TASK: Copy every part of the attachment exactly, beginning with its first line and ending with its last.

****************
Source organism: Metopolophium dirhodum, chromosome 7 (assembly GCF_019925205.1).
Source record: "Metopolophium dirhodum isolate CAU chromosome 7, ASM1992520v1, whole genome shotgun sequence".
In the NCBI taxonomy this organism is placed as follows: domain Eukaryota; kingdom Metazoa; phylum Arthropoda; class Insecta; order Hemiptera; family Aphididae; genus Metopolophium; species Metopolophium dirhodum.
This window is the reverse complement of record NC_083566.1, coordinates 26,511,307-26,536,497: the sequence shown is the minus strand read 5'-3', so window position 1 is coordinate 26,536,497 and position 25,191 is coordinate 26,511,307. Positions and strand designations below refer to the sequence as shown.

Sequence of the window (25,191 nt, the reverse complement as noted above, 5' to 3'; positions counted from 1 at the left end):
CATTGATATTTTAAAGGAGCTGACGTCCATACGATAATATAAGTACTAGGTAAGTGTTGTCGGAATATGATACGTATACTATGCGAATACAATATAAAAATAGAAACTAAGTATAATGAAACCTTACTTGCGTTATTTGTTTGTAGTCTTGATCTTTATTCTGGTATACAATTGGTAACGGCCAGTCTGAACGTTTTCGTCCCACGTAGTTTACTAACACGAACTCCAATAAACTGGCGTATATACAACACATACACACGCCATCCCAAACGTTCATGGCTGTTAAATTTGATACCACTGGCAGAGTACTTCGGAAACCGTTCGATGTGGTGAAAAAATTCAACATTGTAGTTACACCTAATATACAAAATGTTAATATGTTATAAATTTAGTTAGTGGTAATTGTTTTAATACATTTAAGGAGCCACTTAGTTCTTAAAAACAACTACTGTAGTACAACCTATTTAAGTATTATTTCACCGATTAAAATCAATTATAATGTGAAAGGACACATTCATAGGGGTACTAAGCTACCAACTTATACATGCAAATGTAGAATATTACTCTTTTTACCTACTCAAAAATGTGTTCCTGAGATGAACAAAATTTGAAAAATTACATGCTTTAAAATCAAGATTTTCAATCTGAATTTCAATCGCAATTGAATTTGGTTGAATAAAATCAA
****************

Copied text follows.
Source organism: Metopolophium dirhodum, chromosome 7 (assembly GCF_019925205.1).
Source record: "Metopolophium dirhodum isolate CAU chromosome 7, ASM1992520v1, whole genome shotgun sequence".
In the NCBI taxonomy this organism is placed as follows: domain Eukaryota; kingdom Metazoa; phylum Arthropoda; class Insecta; order Hemiptera; family Aphididae; genus Metopolophium; species Metopolophium dirhodum.
This window is the reverse complement of record NC_083566.1, coordinates 26,511,307-26,536,497: the sequence shown is the minus strand read 5'-3', so window position 1 is coordinate 26,536,497 and position 25,191 is coordinate 26,511,307. Positions and strand designations below refer to the sequence as shown.

Sequence of the window (25,191 nt, the reverse complement as noted above, 5' to 3'; positions counted from 1 at the left end):
CATTGATATTTTAAAGGAGCTGACGTCCATACGATAATATAAGTACTAGGTAAGTGTTGTCGGAATATGATACGTATACTATGCGAATACAATATAAAAATAGAAACTAAGTATAATGAAACCTTACTTGCGTTATTTGTTTGTAGTCTTGATCTTTATTCTGGTATACAATTGGTAACGGCCAGTCTGAACGTTTTCGTCCCACGTAGTTTACTAACACGAACTCCAATAAACTGGCGTATATACAACACATACACACGCCATCCCAAACGTTCATGGCTGTTAAATTTGATACCACTGGCAGAGTACTTCGGAAACCGTTCGATGTGGTGAAAAAATTCAACATTGTAGTTACACCTAATATACAAAATGTTAATATGTTATAAATTTAGTTAGTGGTAATTGTTTTAATACATTTAAGGAGCCACTTAGTTCTTAAAAACAACTACTGTAGTACAACCTATTTAAGTATTATTTCACCGATTAAAATCAATTATAATGTGAAAGGACACATTCATAGGGGTACTAAGCTACCAACTTATACATGCAAATGTAGAATATTACTCTTTTTACCTACTCAAAAATGTGTTCCTGAGATGAACAAAATTTGAAAAATTACATGCTTTAAAATCAAGATTTTCAATCTGAATTTCAATCGCAATTGAATTTGGTTGAATAAAATCAA